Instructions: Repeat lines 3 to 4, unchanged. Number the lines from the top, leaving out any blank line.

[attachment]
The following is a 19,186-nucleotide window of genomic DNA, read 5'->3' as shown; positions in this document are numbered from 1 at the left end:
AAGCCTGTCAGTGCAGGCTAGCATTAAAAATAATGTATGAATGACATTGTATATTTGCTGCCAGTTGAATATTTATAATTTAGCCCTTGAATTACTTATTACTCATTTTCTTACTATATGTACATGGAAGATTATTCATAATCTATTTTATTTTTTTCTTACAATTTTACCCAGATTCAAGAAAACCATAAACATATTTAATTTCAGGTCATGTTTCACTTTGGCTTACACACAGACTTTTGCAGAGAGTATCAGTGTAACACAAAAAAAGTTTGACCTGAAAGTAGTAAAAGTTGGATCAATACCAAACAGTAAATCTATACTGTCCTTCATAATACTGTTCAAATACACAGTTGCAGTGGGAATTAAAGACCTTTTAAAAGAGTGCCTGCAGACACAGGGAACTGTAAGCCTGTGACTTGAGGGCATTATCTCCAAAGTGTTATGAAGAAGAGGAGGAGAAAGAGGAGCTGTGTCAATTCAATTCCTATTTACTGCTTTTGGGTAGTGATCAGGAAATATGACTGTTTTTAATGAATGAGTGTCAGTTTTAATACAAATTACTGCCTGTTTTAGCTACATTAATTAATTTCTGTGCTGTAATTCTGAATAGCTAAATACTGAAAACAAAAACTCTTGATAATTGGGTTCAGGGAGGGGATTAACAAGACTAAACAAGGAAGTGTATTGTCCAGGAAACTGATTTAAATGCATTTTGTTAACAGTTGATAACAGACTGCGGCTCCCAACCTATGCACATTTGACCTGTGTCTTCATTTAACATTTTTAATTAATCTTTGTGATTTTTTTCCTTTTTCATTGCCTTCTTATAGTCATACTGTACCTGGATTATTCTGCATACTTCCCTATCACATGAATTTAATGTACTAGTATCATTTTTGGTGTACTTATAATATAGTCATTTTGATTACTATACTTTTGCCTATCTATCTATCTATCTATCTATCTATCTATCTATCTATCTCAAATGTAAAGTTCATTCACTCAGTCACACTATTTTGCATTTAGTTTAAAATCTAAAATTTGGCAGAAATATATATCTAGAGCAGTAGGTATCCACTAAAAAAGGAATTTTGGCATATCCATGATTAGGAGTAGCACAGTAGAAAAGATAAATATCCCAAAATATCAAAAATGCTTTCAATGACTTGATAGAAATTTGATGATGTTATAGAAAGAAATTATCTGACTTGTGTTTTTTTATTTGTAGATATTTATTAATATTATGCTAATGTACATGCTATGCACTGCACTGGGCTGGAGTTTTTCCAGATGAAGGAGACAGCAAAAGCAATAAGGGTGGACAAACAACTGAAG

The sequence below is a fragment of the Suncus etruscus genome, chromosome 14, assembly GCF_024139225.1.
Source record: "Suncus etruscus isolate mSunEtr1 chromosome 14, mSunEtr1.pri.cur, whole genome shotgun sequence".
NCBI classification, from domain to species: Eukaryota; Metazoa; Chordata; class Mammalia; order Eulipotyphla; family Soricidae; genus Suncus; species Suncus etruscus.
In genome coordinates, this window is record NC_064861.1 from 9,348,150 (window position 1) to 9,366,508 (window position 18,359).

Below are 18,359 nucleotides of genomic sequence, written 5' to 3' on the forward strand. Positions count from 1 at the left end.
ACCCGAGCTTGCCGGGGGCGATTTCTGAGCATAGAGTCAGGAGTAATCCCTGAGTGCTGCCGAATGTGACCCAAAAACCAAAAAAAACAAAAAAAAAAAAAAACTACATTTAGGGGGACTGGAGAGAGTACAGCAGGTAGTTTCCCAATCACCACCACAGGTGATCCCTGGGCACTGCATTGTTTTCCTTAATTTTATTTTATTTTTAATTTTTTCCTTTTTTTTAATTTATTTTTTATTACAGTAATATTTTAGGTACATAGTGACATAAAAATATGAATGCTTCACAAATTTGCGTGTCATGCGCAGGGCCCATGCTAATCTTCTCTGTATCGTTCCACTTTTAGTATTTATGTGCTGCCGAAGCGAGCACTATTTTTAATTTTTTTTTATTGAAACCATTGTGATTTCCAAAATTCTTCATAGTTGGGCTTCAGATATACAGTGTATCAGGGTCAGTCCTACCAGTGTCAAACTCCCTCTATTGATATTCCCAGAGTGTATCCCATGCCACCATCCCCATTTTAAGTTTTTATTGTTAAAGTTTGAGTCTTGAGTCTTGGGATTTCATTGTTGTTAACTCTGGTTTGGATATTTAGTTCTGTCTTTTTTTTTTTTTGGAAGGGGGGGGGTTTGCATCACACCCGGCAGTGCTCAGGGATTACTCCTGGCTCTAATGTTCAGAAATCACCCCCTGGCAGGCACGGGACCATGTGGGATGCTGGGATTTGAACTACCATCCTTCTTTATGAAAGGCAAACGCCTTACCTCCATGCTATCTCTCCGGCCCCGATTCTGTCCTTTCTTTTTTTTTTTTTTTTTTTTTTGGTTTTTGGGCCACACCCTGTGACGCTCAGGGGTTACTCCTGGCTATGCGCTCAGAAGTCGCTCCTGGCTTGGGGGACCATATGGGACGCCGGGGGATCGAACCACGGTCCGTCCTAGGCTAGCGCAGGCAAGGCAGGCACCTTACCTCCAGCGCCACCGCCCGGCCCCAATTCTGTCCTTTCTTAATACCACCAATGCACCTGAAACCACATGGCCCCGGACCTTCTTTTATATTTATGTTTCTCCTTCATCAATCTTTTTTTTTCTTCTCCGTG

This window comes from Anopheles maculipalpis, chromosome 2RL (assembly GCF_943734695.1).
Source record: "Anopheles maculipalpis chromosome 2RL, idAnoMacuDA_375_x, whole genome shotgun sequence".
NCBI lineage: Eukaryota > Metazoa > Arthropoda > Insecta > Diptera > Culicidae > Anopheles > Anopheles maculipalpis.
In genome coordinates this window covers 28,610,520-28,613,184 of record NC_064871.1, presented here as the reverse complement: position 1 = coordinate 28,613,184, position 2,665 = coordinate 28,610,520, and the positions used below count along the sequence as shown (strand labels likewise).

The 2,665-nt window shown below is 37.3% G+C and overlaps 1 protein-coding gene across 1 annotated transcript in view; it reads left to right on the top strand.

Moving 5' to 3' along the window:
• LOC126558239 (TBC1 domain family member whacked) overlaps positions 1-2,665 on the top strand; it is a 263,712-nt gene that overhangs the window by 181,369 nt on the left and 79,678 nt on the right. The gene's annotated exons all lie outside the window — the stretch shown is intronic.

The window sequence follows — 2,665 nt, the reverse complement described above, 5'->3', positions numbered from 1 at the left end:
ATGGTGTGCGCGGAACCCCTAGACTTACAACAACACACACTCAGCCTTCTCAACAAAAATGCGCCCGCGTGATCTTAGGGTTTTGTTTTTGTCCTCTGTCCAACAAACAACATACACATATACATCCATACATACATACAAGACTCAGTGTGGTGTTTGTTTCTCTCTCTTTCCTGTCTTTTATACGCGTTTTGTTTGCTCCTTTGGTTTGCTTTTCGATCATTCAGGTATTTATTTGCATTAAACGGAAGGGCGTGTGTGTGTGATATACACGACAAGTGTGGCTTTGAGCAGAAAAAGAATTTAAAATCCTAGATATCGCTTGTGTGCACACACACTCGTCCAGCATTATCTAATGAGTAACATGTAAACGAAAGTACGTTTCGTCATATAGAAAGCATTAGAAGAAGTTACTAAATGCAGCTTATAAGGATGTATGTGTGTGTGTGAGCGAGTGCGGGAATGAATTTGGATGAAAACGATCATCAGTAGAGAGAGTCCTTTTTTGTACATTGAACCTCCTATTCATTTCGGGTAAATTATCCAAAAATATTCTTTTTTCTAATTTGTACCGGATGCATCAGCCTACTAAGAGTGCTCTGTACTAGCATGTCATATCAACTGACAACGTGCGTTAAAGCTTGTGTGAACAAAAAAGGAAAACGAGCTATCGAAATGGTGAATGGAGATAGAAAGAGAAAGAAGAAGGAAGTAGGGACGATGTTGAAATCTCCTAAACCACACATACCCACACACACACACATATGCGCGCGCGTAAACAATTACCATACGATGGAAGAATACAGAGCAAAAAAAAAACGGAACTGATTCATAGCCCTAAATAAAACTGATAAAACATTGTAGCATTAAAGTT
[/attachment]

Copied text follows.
The sequence below is a fragment of the Suncus etruscus genome, chromosome 14, assembly GCF_024139225.1.
Source record: "Suncus etruscus isolate mSunEtr1 chromosome 14, mSunEtr1.pri.cur, whole genome shotgun sequence".